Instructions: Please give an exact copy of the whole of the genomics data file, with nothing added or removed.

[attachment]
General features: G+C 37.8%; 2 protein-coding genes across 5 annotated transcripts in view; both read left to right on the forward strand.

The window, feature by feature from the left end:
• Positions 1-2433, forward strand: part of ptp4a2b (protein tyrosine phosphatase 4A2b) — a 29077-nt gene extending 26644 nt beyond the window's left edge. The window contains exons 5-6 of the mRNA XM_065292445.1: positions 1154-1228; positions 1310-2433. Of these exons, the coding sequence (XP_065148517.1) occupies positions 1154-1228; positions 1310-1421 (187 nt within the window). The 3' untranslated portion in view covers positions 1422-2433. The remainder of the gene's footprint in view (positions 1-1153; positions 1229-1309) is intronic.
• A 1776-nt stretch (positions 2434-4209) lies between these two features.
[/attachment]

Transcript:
General features: G+C 37.8%; 2 protein-coding genes across 5 annotated transcripts in view; both read left to right on the forward strand.

The window, feature by feature from the left end:
• Positions 1-2433, forward strand: part of ptp4a2b (protein tyrosine phosphatase 4A2b) — a 29077-nt gene extending 26644 nt beyond the window's left edge. The window contains exons 5-6 of the mRNA XM_065292445.1: positions 1154-1228; positions 1310-2433. Of these exons, the coding sequence (XP_065148517.1) occupies positions 1154-1228; positions 1310-1421 (187 nt within the window). The 3' untranslated portion in view covers positions 1422-2433. The remainder of the gene's footprint in view (positions 1-1153; positions 1229-1309) is intronic.
• A 1776-nt stretch (positions 2434-4209) lies between these two features.